By Brian Robins
E-sports, technology, biotech and primary producer stocks are all experiencing growing interest from Asian investors.
This partially reflects rising investor sophistication, as well as the chance to pursue Australian investments in sectors where opportunity may be more limited in Asia.
For smaller Australian companies, the shift to focusing on Asian investors follows regulatory changes in Europe, which has made it more difficult to get in the door than in the past.
Specifically, the introduction of the so-called ‘markets in financial instruments directive’ (MiFID II) has led to the unbundling of research and the imposition of trading and access fees.
As a result, in Europe, brokers and bankers are now less willing to organise meetings with investors. With the door open to very few Australian companies outside the ASX100, companies have been forced to cast a wider net to drum up investor interest.
And as Asian investors chase opportunities in Australia, both share market liquidity and corporate governance are key attractions.
But, as always, it comes down to an attractive investment proposition.
Indicative of the level of potential interest in Australian shares, a bunch of small caps have experienced recent share price increases after pitching to Asian investors.
Explorer Pepinnini Lithium (ASX:PNN) enjoyed a 37 per cent share price surge following a pitch to Asian investors, with the likes of Nanollose (ASX:NC6) and Bass Oil (ASX:BAS) seeing a 25 per cent uplift.
De.mem (ASX:DEM) and Auctus Alternative Investments (ASX:AVC) both saw a 16 per cent gain.
Others such as BNK Bank (ASX:BBC), New Zealand Coastal Seafoods (ASX:NZS), Genesis Energy (ASX:GNE) and Recce Pharmaceuticals (ASX:RCE) have also seen rising Asian interest following pitches.
Asian investors have been especially active in the local life sciences sector, where there have been a number of deals over the past 18 months or so.
Chinese investor Lepu put $29 million into Viralytics (ASX:VLA), just weeks before Merck paid $500 million for the entire company.
Similarly, Chinese buyers outbid an American outfit to acquire Sirtex in a $1.9 billion deal, while Mesoblast (ASX: MSB) has done deals with both Japanese and Chinese operators.
The share registers of Asian biotech plays are often dominated by founder families, with little opportunity for new investors to take a meaningful position.
Also, in Asia it is unusual for biotechs to go public at the early stage — something commonly seen in Australia.
Investments usually need to be ‘derisked’ which means Asian investors are keen on stocks which have made it through to Phase 1 or Phase 2 trials, the hurdle most biotechs fail.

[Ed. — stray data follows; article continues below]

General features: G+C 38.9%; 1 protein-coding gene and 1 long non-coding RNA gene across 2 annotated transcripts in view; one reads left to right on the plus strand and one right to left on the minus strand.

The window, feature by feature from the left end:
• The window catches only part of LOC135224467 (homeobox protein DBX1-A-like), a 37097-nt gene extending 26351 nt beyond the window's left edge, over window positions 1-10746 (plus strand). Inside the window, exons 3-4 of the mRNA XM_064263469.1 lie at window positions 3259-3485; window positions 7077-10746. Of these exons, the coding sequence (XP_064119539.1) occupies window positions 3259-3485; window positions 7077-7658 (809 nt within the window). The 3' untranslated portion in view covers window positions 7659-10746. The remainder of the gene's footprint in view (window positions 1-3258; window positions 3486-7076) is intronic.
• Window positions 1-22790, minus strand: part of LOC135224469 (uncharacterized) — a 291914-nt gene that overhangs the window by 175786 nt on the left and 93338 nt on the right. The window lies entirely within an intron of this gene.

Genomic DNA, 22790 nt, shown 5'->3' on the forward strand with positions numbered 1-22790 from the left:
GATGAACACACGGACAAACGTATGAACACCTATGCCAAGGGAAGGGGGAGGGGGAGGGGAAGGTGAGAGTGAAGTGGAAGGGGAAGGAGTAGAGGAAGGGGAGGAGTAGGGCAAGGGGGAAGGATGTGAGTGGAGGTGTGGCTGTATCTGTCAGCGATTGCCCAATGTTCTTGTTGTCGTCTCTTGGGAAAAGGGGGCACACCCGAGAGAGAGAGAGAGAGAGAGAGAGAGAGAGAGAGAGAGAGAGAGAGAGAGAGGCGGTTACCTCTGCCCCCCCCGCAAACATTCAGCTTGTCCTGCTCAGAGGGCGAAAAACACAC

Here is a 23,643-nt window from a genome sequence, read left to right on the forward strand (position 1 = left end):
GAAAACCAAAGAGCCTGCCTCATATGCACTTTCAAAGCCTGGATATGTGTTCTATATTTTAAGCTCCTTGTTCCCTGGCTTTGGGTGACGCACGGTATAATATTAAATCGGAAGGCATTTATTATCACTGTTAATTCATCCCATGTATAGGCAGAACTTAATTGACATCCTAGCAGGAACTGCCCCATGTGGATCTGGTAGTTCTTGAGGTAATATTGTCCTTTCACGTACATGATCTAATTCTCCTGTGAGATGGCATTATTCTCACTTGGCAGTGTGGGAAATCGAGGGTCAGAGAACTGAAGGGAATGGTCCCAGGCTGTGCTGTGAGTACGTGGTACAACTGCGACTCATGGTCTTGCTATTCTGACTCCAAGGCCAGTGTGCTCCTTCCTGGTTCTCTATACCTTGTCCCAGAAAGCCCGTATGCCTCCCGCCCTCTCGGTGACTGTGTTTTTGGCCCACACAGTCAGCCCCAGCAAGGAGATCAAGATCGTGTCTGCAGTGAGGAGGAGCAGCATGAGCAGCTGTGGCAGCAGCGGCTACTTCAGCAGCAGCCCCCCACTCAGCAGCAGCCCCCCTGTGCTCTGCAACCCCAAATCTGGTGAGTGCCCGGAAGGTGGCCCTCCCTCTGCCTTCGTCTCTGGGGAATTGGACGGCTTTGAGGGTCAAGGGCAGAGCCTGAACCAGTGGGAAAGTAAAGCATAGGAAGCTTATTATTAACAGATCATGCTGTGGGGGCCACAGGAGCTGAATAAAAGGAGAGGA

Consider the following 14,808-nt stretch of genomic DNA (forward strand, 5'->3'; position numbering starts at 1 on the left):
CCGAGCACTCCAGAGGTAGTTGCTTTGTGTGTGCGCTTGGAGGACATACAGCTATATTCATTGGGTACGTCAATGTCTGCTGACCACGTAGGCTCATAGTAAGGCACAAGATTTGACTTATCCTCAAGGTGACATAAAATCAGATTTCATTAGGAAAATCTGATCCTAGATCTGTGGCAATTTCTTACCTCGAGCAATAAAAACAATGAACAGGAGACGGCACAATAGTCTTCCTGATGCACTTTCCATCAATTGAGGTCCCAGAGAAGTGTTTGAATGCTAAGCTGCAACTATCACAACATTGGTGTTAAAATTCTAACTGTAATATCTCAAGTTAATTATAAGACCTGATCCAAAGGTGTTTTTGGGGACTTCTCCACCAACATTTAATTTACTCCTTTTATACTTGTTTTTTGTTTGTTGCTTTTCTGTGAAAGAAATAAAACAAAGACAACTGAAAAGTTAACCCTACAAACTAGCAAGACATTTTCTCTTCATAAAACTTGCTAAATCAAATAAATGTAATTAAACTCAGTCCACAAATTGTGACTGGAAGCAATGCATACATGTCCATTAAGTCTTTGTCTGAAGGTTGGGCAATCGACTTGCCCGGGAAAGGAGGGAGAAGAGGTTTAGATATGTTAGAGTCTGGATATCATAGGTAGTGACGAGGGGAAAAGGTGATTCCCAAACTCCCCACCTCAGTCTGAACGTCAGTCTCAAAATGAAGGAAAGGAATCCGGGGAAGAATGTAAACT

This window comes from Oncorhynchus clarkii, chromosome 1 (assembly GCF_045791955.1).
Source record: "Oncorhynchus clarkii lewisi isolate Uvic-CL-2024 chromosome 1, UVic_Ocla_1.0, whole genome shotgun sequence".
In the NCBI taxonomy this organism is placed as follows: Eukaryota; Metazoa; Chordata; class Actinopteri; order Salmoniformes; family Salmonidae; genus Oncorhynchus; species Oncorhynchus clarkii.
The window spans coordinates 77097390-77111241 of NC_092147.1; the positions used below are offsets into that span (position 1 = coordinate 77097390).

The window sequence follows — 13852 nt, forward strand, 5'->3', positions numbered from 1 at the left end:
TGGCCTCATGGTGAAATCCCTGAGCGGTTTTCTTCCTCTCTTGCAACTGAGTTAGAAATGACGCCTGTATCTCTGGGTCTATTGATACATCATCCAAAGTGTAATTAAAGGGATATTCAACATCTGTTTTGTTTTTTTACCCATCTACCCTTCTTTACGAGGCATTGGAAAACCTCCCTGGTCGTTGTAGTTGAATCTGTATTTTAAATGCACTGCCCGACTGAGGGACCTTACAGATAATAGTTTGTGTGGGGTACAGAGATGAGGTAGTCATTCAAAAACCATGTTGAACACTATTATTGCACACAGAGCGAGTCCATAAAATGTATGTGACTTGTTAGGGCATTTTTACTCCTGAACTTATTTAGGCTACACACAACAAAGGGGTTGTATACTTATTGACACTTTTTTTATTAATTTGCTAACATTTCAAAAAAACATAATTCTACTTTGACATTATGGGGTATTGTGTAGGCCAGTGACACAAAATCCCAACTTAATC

It is only once the risk profile of biotechs has been reduced by getting their new drugs through these initial trials that Asian investors will look at putting money on the table.
But there are exceptions.
Take Recce Pharmaceuticals. Even though it has no drug candidates in clinical trials, the sheer size of the market opportunity it is focused on — broad-spectrum antibiotics capable of even handling superbugs — has sparked investor interest in Asia.
It estimates around 7 per cent of its capital is held by Asian-based investors.
“We see that growing,” Recce executive director James Graham told Stockhead.
Last week it raised $7 million via a share placement with a quick book closing which meant Asian investors couldn’t participate.
Even so, there was subsequent strong interest from family investment offices in the region.
“We’ve seen significant family investment office interest, which we expect to flow through to market activity,” Recce’s Graham said.
Often, Asian investors are looking for Australian companies with exposure to Asia, which offer the opportunity to work together in entering Asian markets.
For recent backdoor listing New Zealand Coastal Seafood, the chance of working together in Asia was a prime attraction for some Asian investors. Omar Taheri, the founder of Spark Plus, a Singapore-based specialist in organising investment roadshows to introduce clients to investment offices, says Australian companies targeting Asian markets may trigger quick interest from Asian investors.
“We see food or beef, anything with potential to supply Asian customers, doing well,” he told Stockhead.
“Also, those with Asian revenue streams.
“Anything to do with e-sports generates good interest, even though there are only four listed entities on the ASX at the moment.
Most Asian companies in this sector are still private.
“Any more listings here could see investor interest. Fintech also does well, because it is scalable. But if the story is too domestic-focused, then Asian investors are not interested.”
And this class of investor will also look hard at management, since for the most part they’re not interested in quickly flipping an investment. So management’s ‘skin in the game’ and how much they pay themselves will come in for scrutiny.
“Management over-paying themselves or issuing themselves with too much paper [ie. shares] are among the first things Asian investors will focus on,” Taheri said.
“Paying management $200,000-300,000 is OK. But issuing shares with performance bonuses causes concern.”
Then there is skin in the game.
“If management has around 10 per cent of the register, that’s a positive. If management has less than 5 per cent, that is a concern since they’re not backing themselves.”